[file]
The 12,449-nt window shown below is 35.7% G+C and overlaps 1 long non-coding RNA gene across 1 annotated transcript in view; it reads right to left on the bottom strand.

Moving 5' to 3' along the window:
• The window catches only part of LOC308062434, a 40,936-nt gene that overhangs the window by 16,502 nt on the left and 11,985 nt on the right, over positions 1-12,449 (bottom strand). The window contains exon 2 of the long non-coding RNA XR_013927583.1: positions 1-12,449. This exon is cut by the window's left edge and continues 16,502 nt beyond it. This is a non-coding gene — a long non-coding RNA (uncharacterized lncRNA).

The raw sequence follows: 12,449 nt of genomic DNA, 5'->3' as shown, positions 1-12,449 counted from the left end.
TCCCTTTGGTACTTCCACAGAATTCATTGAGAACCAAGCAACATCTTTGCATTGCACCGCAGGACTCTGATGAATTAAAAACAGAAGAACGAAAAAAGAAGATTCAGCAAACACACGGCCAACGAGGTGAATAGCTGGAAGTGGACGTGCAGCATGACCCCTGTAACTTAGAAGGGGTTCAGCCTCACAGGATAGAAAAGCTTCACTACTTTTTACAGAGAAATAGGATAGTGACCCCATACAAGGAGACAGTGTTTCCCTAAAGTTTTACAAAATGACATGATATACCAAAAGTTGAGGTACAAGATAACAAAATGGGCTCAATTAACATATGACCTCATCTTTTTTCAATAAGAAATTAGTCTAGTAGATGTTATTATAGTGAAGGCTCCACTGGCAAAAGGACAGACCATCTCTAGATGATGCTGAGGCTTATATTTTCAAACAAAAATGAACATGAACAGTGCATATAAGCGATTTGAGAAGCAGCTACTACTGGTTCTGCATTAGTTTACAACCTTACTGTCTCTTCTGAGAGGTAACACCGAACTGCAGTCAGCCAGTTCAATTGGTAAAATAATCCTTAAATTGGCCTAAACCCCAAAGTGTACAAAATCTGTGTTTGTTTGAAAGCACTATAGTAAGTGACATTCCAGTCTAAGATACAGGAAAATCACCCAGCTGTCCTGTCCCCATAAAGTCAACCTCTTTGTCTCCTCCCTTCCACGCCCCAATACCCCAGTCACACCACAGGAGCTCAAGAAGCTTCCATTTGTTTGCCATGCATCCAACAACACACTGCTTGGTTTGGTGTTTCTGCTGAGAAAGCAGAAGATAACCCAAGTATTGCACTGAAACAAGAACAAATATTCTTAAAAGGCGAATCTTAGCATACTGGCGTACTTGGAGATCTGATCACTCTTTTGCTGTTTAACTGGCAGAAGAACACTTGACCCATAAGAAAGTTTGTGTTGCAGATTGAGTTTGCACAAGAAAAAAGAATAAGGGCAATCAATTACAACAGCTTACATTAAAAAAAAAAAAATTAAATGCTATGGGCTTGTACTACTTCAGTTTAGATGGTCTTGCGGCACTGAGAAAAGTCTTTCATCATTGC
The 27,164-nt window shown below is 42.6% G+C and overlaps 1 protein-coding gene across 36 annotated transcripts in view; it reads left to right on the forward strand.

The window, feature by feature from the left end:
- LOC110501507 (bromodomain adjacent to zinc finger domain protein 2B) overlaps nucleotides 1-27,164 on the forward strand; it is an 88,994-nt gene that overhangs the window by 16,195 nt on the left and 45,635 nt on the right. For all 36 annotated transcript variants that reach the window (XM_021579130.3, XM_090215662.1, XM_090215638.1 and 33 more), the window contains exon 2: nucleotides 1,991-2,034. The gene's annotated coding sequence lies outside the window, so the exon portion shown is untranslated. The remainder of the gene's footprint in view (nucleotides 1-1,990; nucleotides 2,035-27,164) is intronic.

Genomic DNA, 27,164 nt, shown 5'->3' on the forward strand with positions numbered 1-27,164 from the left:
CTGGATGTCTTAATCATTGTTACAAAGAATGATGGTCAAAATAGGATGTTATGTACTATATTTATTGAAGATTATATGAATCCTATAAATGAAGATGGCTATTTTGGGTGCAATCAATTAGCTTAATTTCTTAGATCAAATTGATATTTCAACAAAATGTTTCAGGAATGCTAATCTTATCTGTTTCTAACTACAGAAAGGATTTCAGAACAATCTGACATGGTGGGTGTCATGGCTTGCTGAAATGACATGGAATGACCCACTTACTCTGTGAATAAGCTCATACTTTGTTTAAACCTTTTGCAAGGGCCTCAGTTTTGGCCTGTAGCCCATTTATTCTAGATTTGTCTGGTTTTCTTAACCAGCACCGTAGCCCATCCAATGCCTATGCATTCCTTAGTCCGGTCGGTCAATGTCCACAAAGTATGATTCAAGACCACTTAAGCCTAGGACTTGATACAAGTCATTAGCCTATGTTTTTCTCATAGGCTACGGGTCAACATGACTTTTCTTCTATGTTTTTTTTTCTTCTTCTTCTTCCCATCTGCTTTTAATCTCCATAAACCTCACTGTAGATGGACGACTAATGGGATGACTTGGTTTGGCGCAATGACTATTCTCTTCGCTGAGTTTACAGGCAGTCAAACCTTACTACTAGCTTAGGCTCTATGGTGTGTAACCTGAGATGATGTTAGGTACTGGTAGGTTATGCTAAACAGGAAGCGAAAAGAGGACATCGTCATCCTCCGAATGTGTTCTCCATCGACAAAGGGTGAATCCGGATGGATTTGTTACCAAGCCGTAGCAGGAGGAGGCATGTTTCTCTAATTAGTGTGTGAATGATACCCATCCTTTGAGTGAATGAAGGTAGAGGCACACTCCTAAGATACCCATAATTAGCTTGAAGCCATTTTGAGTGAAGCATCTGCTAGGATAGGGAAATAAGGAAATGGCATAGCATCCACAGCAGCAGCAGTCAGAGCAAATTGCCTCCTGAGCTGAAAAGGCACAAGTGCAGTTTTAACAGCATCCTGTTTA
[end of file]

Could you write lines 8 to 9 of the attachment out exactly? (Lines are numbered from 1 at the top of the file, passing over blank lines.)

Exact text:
- LOC110501507 (bromodomain adjacent to zinc finger domain protein 2B) overlaps nucleotides 1-27,164 on the forward strand; it is an 88,994-nt gene that overhangs the window by 16,195 nt on the left and 45,635 nt on the right. For all 36 annotated transcript variants that reach the window (XM_021579130.3, XM_090215662.1, XM_090215638.1 and 33 more), the window contains exon 2: nucleotides 1,991-2,034. The gene's annotated coding sequence lies outside the window, so the exon portion shown is untranslated. The remainder of the gene's footprint in view (nucleotides 1-1,990; nucleotides 2,035-27,164) is intronic.

Genomic DNA, 27,164 nt, shown 5'->3' on the forward strand with positions numbered 1-27,164 from the left: